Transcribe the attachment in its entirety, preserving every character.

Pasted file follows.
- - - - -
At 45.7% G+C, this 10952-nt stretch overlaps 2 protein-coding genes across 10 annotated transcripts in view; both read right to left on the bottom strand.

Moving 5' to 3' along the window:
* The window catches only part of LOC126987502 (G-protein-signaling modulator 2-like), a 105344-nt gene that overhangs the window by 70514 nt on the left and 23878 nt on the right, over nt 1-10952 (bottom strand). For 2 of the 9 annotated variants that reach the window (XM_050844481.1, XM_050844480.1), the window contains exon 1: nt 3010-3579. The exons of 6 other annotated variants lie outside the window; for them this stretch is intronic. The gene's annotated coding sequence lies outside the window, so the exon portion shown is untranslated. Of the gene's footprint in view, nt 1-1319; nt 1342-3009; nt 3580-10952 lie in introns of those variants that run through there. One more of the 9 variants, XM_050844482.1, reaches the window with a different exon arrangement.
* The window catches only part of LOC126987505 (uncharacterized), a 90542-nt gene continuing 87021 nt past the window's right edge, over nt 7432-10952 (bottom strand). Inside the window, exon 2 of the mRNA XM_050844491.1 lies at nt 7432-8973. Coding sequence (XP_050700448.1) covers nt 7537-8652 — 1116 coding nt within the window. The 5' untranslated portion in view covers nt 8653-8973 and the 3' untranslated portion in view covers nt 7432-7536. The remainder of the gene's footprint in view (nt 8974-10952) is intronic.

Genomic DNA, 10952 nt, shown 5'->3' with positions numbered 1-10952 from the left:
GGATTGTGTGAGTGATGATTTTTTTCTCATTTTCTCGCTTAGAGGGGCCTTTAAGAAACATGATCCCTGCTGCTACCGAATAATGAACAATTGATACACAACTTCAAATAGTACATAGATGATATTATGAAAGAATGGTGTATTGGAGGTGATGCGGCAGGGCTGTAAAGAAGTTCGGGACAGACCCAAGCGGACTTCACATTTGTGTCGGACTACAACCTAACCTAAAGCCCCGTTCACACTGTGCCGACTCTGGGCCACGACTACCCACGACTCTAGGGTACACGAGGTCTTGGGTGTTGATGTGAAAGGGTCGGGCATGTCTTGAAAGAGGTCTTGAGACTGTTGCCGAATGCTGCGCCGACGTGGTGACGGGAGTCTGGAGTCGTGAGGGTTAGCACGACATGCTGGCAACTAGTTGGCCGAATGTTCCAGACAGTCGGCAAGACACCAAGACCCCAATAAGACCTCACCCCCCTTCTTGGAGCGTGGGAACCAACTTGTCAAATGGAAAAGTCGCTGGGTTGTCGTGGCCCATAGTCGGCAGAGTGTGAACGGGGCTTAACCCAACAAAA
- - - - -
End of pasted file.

At 45.7% G+C, this 10952-nt stretch overlaps 2 protein-coding genes across 10 annotated transcripts in view; both read right to left on the bottom strand.

Moving 5' to 3' along the window:
* The window catches only part of LOC126987502 (G-protein-signaling modulator 2-like), a 105344-nt gene that overhangs the window by 70514 nt on the left and 23878 nt on the right, over nt 1-10952 (bottom strand). For 2 of the 9 annotated variants that reach the window (XM_050844481.1, XM_050844480.1), the window contains exon 1: nt 3010-3579. The exons of 6 other annotated variants lie outside the window; for them this stretch is intronic. The gene's annotated coding sequence lies outside the window, so the exon portion shown is untranslated. Of the gene's footprint in view, nt 1-1319; nt 1342-3009; nt 3580-10952 lie in introns of those variants that run through there. One more of the 9 variants, XM_050844482.1, reaches the window with a different exon arrangement.
* The window catches only part of LOC126987505 (uncharacterized), a 90542-nt gene continuing 87021 nt past the window's right edge, over nt 7432-10952 (bottom strand). Inside the window, exon 2 of the mRNA XM_050844491.1 lies at nt 7432-8973. Coding sequence (XP_050700448.1) covers nt 7537-8652 — 1116 coding nt within the window. The 5' untranslated portion in view covers nt 8653-8973 and the 3' untranslated portion in view covers nt 7432-7536. The remainder of the gene's footprint in view (nt 8974-10952) is intronic.

Genomic DNA, 10952 nt, shown 5'->3' with positions numbered 1-10952 from the left:
GGATTGTGTGAGTGATGATTTTTTTCTCATTTTCTCGCTTAGAGGGGCCTTTAAGAAACATGATCCCTGCTGCTACCGAATAATGAACAATTGATACACAACTTCAAATAGTACATAGATGATATTATGAAAGAATGGTGTATTGGAGGTGATGCGGCAGGGCTGTAAAGAAGTTCGGGACAGACCCAAGCGGACTTCACATTTGTGTCGGACTACAACCTAACCTAAAGCCCCGTTCACACTGTGCCGACTCTGGGCCACGACTACCCACGACTCTAGGGTACACGAGGTCTTGGGTGTTGATGTGAAAGGGTCGGGCATGTCTTGAAAGAGGTCTTGAGACTGTTGCCGAATGCTGCGCCGACGTGGTGACGGGAGTCTGGAGTCGTGAGGGTTAGCACGACATGCTGGCAACTAGTTGGCCGAATGTTCCAGACAGTCGGCAAGACACCAAGACCCCAATAAGACCTCACCCCCCTTCTTGGAGCGTGGGAACCAACTTGTCAAATGGAAAAGTCGCTGGGTTGTCGTGGCCCATAGTCGGCAGAGTGTGAACGGGGCTTAACCCAACAAAA